Aortic pulse wave velocity is a worldwide accepted index to evaluate aortic stiffness and can be assessed noninvasively by several methods. This study sought to determine if commonly used noninvasive devices can all accurately estimate aortic pulse wave velocity. Pulse wave velocity was estimated in 102 patients (aged 65 +/- 13 years) undergoing diagnostic coronary angiography with 7 noninvasive devices and compared with invasive aortic pulse wave velocity. Devices evaluating carotid-femoral pulse wave velocity (Complior Analyse, PulsePen ET, PulsePen ETT, and SphygmoCor) showed a strong agreement between each other (r>0.83) and with invasive aortic pulse wave velocity. The mean difference +/- SD with the invasive pulse wave velocity was -0.73 +/- 2.83 m/s (r=0.64) for Complior-Analyse: 0.20 +/- 2.54 m/s (r=0.71) for PulsePen-ETT: -0.04 +/- 2.33 m/s (r=0.78) for PulsePen ET; and -0.61 +/- 2.57 m/s (r=0.70) for SphygmoCor. The finger-toe pulse wave velocity, evaluated by pOpmetre, showed only a weak relationship with invasive aortic recording (mean difference +/- SD =-0.44 +/- 4.44 m/s; r=0.41), and with noninvasive carotid-femoral pulse wave velocity measurements (r<0.33). Pulse wave velocity estimated through a proprietary algorithm by BPLab (v.5.03 and v.6.02) and Mobil-O-Graph showed a weaker agreement with invasive pulse wave velocity compared with carotid-femoral pulse wave velocity (mean difference +/- SD =-0.71 +/- 3.55 m/s, r=0.23; 1.04 +/- 2.27 m/s, r=0.77; and -1.01 +/- 2.54 m/s, r=0.71, respectively), revealing a negative proportional bias at Bland-Altman plot. Aortic pulse wave velocity values provided by BPLab and Mobil-O-Graph were entirely dependent on age-squared and peripheral systolic blood pressure (cumulative r(2)=0.98 and 0.99, respectively). Thus, among the methods evaluated, only those assessing carotid-femoral pulse wave velocity (Complior Analyse, PulsePen ETT, PulsePen ET, and SphygmoCor) appear to be reliable approaches for estimation of aortic stiffness.

Noninvasive Estimation of Aortic Stiffness Through Different Approaches

Salvi, Paolo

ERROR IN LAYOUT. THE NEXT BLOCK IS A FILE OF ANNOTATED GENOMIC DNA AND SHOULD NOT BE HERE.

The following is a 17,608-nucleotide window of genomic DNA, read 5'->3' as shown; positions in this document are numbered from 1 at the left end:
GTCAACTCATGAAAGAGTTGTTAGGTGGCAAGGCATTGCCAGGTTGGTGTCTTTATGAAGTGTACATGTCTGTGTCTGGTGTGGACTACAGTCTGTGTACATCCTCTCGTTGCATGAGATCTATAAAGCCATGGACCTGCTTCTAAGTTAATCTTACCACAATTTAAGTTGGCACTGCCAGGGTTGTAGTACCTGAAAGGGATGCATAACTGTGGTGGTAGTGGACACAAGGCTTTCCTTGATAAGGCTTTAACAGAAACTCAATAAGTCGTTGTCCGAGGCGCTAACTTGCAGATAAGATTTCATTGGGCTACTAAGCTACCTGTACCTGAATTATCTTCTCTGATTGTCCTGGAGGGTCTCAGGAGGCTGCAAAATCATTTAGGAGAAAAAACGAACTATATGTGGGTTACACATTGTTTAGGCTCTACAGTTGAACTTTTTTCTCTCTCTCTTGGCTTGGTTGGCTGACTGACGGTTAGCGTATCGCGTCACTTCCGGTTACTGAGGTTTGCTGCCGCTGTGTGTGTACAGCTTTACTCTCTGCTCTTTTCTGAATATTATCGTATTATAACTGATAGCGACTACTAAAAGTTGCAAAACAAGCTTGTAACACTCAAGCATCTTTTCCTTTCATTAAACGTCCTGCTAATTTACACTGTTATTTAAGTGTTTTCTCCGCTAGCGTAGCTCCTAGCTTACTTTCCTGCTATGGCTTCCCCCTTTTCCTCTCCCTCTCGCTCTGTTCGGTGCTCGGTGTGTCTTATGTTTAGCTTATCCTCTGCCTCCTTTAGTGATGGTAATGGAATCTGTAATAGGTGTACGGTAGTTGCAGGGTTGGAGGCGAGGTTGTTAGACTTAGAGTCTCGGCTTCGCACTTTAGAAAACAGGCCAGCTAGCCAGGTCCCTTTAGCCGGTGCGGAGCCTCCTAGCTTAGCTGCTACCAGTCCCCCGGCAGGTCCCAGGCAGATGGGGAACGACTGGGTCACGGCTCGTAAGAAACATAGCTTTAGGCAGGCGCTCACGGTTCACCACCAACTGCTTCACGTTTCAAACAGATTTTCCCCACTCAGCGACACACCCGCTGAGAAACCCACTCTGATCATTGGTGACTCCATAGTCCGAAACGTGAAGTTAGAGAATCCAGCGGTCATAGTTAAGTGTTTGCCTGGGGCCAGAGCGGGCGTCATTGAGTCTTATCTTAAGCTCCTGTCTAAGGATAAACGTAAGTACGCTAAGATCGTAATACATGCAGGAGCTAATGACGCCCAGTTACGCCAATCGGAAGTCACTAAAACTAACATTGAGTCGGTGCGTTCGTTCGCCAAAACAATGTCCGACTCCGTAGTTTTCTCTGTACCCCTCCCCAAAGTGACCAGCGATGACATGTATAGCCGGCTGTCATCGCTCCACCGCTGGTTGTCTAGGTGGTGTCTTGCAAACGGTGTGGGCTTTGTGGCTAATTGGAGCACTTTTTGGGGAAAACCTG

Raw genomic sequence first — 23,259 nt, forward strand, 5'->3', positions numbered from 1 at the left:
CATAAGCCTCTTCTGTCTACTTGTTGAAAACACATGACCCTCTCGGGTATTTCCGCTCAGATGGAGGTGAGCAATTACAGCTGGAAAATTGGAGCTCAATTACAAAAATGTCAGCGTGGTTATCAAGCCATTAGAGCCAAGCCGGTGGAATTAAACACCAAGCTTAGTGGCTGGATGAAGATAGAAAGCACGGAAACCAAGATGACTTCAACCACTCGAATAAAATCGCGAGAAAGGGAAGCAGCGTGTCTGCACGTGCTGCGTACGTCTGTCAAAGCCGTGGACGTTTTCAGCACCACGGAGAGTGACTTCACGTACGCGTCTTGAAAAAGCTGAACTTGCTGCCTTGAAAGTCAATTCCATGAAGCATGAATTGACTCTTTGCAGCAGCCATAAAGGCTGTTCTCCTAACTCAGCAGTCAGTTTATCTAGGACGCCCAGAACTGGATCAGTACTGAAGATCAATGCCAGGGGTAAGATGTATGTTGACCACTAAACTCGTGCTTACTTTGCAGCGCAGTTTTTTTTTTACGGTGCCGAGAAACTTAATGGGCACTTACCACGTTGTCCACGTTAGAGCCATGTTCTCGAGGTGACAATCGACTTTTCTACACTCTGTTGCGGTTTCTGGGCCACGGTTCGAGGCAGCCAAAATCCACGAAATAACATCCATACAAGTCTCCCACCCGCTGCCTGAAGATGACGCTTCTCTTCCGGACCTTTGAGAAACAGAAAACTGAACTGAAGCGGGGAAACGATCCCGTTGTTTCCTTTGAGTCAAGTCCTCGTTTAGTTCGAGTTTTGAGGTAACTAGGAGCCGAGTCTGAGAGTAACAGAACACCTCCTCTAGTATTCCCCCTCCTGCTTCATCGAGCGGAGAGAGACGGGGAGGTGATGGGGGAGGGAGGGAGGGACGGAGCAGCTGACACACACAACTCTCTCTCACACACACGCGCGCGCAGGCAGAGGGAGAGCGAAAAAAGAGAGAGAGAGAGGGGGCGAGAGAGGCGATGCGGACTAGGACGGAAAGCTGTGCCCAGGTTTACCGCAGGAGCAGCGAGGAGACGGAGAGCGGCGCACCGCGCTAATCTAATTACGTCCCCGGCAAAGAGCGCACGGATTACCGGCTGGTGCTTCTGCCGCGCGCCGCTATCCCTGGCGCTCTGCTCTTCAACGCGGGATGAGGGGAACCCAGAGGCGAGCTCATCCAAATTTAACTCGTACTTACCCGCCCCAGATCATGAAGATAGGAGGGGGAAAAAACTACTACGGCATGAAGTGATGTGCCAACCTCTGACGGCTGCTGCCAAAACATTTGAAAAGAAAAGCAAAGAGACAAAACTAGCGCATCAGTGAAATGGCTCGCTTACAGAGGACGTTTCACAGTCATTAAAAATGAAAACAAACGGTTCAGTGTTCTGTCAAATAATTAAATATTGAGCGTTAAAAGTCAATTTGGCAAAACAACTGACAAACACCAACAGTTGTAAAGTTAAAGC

;
Rovina, Matteo;Grillo, Andrea;Baldi, Corrado;Furlanis, Giulia;Carretta, Renzo;
2019-01-01

Abstract

Aortic pulse wave velocity is a worldwide accepted index to evaluate aortic stiffness and can be assessed noninvasively by several methods. This study sought to determine if commonly used noninvasive devices can all accurately estimate aortic pulse wave velocity. Pulse wave velocity was estimated in 102 patients (aged 65 +/- 13 years) undergoing diagnostic coronary angiography with 7 noninvasive devices and compared with invasive aortic pulse wave velocity. Devices evaluating carotid-femoral pulse wave velocity (Complior Analyse, PulsePen ET, PulsePen ETT, and SphygmoCor) showed a strong agreement between each other (r>0.83) and with invasive aortic pulse wave velocity. The mean difference +/- SD with the invasive pulse wave velocity was -0.73 +/- 2.83 m/s (r=0.64) for Complior-Analyse: 0.20 +/- 2.54 m/s (r=0.71) for PulsePen-ETT: -0.04 +/- 2.33 m/s (r=0.78) for PulsePen ET; and -0.61 +/- 2.57 m/s (r=0.70) for SphygmoCor. The finger-toe pulse wave velocity, evaluated by pOpmetre, showed only a weak relationship with invasive aortic recording (mean difference +/- SD =-0.44 +/- 4.44 m/s; r=0.41), and with noninvasive carotid-femoral pulse wave velocity measurements (r<0.33). Pulse wave velocity estimated through a proprietary algorithm by BPLab (v.5.03 and v.6.02) and Mobil-O-Graph showed a weaker agreement with invasive pulse wave velocity compared with carotid-femoral pulse wave velocity (mean difference +/- SD =-0.71 +/- 3.55 m/s, r=0.23; 1.04 +/- 2.27 m/s, r=0.77; and -1.01 +/- 2.54 m/s, r=0.71, respectively), revealing a negative proportional bias at Bland-Altman plot. Aortic pulse wave velocity values provided by BPLab and Mobil-O-Graph were entirely dependent on age-squared and peripheral systolic blood pressure (cumulative r(2)=0.98 and 0.99, respectively). Thus, among the methods evaluated, only those assessing carotid-femoral pulse wave velocity (Complior Analyse, PulsePen ETT, PulsePen ET, and SphygmoCor) appear to be reliable approaches for estimation of aortic stiffness.
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